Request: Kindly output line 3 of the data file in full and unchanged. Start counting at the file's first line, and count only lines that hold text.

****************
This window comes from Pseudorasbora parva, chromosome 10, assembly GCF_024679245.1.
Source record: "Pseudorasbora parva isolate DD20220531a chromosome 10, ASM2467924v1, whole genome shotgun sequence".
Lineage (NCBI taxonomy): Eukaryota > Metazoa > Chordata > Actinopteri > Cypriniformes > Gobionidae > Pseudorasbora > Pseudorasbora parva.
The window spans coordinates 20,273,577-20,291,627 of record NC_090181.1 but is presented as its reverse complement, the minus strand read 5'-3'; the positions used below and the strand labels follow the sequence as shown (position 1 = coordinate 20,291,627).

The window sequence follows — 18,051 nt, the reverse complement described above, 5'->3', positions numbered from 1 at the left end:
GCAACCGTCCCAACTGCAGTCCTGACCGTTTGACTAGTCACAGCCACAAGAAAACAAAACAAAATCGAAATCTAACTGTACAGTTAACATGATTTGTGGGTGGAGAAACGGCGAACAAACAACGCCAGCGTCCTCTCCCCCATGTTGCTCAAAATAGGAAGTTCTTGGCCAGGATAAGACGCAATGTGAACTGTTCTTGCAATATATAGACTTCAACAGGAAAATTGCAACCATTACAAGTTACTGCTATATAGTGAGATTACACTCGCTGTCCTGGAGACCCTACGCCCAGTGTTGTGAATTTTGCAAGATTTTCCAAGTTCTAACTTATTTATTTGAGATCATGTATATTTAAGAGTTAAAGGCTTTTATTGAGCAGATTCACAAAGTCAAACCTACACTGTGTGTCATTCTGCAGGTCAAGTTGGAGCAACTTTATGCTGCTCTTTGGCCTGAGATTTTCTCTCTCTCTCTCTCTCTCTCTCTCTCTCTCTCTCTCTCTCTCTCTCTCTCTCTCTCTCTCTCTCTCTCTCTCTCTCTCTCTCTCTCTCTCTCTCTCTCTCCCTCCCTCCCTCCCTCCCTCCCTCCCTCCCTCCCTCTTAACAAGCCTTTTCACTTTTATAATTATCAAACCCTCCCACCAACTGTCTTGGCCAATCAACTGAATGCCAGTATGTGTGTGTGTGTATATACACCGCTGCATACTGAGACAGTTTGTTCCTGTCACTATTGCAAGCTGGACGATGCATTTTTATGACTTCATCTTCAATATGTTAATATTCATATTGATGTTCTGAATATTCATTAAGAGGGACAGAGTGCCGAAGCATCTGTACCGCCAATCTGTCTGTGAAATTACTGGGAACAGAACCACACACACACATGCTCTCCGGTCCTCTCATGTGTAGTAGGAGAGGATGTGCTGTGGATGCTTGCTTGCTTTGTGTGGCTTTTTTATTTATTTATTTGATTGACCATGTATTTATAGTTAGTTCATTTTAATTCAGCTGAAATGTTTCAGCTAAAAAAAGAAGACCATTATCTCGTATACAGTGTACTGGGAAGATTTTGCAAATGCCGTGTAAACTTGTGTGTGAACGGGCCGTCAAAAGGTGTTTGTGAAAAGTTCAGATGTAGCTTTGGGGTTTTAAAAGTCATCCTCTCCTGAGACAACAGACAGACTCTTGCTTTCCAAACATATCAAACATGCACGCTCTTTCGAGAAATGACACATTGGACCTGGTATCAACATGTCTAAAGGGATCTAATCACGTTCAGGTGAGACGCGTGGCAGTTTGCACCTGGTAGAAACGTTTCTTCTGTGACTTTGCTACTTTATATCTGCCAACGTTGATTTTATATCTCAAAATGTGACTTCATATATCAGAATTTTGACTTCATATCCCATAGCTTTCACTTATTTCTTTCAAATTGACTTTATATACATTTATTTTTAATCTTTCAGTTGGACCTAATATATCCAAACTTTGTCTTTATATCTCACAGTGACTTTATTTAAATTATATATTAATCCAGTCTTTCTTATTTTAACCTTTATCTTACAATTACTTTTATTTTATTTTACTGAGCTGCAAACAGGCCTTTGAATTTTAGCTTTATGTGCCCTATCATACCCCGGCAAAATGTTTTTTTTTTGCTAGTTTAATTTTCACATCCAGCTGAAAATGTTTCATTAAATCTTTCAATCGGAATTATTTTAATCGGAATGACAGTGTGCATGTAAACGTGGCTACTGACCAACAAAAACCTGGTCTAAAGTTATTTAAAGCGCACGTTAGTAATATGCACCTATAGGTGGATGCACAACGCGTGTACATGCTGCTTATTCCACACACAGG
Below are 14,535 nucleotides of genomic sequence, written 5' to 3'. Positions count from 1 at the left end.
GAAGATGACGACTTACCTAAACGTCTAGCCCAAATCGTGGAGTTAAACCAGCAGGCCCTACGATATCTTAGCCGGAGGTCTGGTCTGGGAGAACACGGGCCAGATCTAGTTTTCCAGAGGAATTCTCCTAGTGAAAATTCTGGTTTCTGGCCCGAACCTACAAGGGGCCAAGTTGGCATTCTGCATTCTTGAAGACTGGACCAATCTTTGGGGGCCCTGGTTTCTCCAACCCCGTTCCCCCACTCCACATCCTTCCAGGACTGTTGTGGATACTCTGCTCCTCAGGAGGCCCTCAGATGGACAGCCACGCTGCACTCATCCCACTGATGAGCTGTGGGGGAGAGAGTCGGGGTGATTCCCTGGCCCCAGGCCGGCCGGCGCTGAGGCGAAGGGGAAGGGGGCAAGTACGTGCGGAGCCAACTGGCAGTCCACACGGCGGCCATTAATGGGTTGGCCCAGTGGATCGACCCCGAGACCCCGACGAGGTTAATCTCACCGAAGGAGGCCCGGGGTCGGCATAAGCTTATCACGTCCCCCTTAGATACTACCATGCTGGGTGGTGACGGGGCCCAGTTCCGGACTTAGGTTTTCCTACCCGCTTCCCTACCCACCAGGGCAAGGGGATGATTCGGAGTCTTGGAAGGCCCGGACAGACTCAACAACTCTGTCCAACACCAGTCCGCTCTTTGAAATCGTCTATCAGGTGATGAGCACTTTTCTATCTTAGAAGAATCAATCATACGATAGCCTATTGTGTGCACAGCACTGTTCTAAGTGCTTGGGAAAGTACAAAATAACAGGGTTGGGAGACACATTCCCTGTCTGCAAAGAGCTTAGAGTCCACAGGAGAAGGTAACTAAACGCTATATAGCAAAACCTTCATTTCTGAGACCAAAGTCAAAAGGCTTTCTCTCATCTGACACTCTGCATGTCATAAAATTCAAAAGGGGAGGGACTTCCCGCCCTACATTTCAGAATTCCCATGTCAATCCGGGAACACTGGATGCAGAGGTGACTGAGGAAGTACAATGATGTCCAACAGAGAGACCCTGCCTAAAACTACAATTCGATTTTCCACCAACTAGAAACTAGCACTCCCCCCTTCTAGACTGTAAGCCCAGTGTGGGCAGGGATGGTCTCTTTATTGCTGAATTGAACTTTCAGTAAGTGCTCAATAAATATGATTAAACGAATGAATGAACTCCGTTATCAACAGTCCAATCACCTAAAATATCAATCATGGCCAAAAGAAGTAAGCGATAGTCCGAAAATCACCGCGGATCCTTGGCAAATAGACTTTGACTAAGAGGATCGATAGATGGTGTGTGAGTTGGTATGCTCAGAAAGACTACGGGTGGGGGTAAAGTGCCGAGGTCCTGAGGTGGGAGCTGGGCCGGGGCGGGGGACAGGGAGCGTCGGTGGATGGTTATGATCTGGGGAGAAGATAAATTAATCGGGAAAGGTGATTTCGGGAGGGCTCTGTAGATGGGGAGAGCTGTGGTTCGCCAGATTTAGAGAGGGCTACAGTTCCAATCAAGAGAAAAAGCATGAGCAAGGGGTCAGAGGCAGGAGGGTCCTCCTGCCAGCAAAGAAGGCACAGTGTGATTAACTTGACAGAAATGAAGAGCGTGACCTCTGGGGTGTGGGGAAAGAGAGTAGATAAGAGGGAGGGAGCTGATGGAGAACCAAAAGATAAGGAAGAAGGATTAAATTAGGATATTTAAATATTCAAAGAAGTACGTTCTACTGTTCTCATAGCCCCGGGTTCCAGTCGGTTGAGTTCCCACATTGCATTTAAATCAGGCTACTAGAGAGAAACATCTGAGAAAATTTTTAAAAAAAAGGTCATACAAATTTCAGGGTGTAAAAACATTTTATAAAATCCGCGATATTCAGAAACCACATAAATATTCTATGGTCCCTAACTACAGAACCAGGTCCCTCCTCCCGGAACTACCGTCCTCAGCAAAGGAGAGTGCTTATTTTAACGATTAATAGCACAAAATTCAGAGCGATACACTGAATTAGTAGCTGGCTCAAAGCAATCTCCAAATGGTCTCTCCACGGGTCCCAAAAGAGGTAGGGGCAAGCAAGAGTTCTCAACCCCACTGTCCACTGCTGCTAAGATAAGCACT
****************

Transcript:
Lineage (NCBI taxonomy): Eukaryota > Metazoa > Chordata > Actinopteri > Cypriniformes > Gobionidae > Pseudorasbora > Pseudorasbora parva.